Tyson's Q4 earnings miss expectations, hurt by lower prices
- Tyson Foods' net income this quarter increased to $537 million from $394 million last year, according to the company's most recent earnings report. But the company's average prices for its products fell 4.1% during the quarter.
- The company's sales dropped 1.4% to $10 billion in the fourth quarter, missing analyst expectations that had predicted an average of $10.27 billion. That decline was largely impacted by a lower demand for chicken. Chicken sales were up 2.6% boosted by new acquisitions, but operating income decreased about 34% from the year before.
- Noel White, Tyson’s president and CEO, said in the release that the company saw "solid earnings" this fiscal year as a result of its differentiated portfolio and business model. "Our strategy is working, and it has allowed us to produce good returns this year and will enable continued long-term growth," he said.
Falling meat prices and lower demand for chicken hurt Tyson's sales and led it to miss Wall Street estimates. Trade issues have left the U.S. meat sector has grappling with larger supplies and lower prices — which have cut into profits. This quarter, Tyson's pork prices were down 15% and chicken prices dropped 7%.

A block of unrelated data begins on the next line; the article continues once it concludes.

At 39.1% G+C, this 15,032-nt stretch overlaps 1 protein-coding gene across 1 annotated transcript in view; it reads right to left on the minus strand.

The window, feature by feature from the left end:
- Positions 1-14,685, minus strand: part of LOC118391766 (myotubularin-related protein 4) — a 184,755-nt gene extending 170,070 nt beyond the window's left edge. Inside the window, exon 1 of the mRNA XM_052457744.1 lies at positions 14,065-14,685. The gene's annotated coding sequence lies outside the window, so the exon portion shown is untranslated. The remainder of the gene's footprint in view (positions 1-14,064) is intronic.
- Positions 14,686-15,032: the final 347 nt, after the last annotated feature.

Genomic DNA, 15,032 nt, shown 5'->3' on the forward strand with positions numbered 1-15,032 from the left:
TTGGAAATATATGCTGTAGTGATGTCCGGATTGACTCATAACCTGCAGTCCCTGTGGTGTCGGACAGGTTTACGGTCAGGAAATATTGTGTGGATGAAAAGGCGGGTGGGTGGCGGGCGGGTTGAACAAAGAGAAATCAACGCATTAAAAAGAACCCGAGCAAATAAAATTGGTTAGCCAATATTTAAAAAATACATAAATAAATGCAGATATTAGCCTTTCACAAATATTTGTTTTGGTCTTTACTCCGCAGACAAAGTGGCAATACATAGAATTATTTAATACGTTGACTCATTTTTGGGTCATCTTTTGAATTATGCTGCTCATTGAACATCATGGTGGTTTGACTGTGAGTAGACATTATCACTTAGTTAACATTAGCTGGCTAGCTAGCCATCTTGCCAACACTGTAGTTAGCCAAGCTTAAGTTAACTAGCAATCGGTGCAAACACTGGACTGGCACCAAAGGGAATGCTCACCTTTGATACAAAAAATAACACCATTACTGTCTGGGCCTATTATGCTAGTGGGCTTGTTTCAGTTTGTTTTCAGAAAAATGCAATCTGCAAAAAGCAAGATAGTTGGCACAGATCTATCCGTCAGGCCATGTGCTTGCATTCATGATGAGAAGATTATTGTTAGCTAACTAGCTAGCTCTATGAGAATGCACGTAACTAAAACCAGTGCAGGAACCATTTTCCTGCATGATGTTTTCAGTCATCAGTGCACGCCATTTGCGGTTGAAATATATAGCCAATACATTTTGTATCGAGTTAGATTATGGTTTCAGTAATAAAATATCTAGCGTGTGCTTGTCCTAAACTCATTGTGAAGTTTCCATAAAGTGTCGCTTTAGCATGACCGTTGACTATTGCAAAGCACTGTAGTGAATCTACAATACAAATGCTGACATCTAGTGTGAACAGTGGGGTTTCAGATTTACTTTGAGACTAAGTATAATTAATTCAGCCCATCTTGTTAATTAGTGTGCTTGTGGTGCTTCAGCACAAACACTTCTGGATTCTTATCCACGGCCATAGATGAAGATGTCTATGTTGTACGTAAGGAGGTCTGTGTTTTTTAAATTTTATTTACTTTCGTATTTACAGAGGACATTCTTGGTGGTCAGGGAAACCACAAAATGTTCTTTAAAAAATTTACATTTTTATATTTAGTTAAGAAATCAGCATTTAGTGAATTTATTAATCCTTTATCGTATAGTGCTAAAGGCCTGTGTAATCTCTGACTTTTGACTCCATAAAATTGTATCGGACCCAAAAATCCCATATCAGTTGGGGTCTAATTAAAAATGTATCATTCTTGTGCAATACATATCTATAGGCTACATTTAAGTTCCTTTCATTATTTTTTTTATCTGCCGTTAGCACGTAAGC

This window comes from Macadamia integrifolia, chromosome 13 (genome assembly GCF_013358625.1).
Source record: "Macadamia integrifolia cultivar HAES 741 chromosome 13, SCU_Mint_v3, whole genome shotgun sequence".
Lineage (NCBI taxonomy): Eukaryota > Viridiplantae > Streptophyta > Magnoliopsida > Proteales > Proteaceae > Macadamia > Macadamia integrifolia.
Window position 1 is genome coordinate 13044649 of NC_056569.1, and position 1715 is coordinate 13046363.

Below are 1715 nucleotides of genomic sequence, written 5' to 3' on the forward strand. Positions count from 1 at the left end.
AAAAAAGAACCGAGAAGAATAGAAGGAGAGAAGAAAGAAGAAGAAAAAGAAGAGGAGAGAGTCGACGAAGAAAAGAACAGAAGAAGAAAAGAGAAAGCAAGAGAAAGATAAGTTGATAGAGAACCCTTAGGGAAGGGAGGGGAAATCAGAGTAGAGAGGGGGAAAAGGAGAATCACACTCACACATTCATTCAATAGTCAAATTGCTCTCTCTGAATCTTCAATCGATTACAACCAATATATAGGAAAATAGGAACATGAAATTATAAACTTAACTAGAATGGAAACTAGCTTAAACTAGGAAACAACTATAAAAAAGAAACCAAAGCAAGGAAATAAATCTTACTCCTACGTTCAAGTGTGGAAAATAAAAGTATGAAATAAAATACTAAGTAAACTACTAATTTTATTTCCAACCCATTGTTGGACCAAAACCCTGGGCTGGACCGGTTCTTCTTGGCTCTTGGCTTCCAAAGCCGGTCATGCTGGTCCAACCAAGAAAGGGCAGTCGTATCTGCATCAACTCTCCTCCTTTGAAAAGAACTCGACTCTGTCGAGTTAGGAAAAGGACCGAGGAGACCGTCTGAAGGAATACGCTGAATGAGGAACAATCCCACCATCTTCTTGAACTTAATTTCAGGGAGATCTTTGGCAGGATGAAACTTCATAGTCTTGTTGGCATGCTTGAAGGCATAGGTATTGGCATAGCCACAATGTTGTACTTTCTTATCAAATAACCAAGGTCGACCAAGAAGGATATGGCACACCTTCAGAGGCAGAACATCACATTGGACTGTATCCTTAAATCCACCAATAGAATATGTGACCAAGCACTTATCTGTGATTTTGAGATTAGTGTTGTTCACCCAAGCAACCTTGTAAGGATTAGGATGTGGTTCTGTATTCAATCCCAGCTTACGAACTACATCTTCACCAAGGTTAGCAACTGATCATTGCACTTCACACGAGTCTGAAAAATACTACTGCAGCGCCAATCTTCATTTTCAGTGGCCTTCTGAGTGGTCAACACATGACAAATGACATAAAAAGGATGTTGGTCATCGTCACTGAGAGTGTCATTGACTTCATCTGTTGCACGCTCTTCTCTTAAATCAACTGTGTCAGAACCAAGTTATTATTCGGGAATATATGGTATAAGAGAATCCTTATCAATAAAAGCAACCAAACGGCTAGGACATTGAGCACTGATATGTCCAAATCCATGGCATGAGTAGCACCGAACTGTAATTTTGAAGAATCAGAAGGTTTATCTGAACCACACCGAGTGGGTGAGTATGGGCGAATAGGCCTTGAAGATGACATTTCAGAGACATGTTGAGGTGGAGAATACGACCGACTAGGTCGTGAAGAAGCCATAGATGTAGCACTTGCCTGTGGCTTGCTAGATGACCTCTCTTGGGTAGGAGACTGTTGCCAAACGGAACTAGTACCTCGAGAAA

Hormel Foods and Pilgrim's Pride also have been directly impacted by the volatile U.S. meat sector, since it is so heavily reliant on trade. This has reduced U.S. beef and pork exports to China and Mexico, increasing domestic supply.
But Tyson's trend of increasing net income is continuing. The company reported net income of $541 million — compared to $447 million the year before — bolstered by prepared foods and beef. Looking forward to fiscal year 2019, Tyson said that the company expects sales of $41 billion, with revenue growth predicted to come from chicken and prepared foods.
The quarter's report comes shortly after executive turnover. In September, Tyson CEO Tom Hayes stepped down for personal reasons after less than two years in the role. He was replaced by Noel White, who was at the time Tyson's beef, pork and international group president. Hayes had led the charge on a lot of M&A for the company before his departure and even had plans for more deals.
Under Hayes, Tyson's 2017 acquisition of AdvancePierre for $4.2 billion and purchase of Original Philly Holdings boosted the company's presence in prepared foods, but also put a dent into the company's operating income for costs related to accounting and acquisitions. But excluding the impact of the company's divestitures, sales for prepared foods in the fourth quarter increased by 0.7%.
More recently, Tyson acquired Keystone Foods — the maker of McDonald's chicken nuggets — for $2.16 billion in August. Although the company's earnings haven't yet reflected this acquisition, the move could help increase falling sales for the business since chicken nuggets are higher-profit products.
But now the company is shifting its strategy. White recently told The Wall Street Journal that he would be looking to rebuild the company's international presence and make acquisitions in other countries. This move could help limit the impact that changing U.S. meat prices make on the company's quarterly earnings.
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